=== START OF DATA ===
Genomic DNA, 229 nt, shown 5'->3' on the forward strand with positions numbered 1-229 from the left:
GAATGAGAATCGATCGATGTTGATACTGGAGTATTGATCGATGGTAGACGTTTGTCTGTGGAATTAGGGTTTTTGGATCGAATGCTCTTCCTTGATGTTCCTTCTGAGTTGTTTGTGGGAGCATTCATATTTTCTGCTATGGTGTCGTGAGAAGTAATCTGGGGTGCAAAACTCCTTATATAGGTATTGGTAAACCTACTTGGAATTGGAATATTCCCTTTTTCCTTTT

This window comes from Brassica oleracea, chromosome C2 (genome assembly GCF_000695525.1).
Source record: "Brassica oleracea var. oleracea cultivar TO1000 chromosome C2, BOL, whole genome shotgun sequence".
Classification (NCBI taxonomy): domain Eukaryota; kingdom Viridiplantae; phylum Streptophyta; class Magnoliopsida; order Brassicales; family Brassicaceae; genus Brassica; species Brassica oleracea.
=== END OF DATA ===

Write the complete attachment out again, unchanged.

Genomic DNA, 229 nt, shown 5'->3' on the forward strand with positions numbered 1-229 from the left:
GAATGAGAATCGATCGATGTTGATACTGGAGTATTGATCGATGGTAGACGTTTGTCTGTGGAATTAGGGTTTTTGGATCGAATGCTCTTCCTTGATGTTCCTTCTGAGTTGTTTGTGGGAGCATTCATATTTTCTGCTATGGTGTCGTGAGAAGTAATCTGGGGTGCAAAACTCCTTATATAGGTATTGGTAAACCTACTTGGAATTGGAATATTCCCTTTTTCCTTTT

This window comes from Brassica oleracea, chromosome C2 (genome assembly GCF_000695525.1).
Source record: "Brassica oleracea var. oleracea cultivar TO1000 chromosome C2, BOL, whole genome shotgun sequence".
Classification (NCBI taxonomy): domain Eukaryota; kingdom Viridiplantae; phylum Streptophyta; class Magnoliopsida; order Brassicales; family Brassicaceae; genus Brassica; species Brassica oleracea.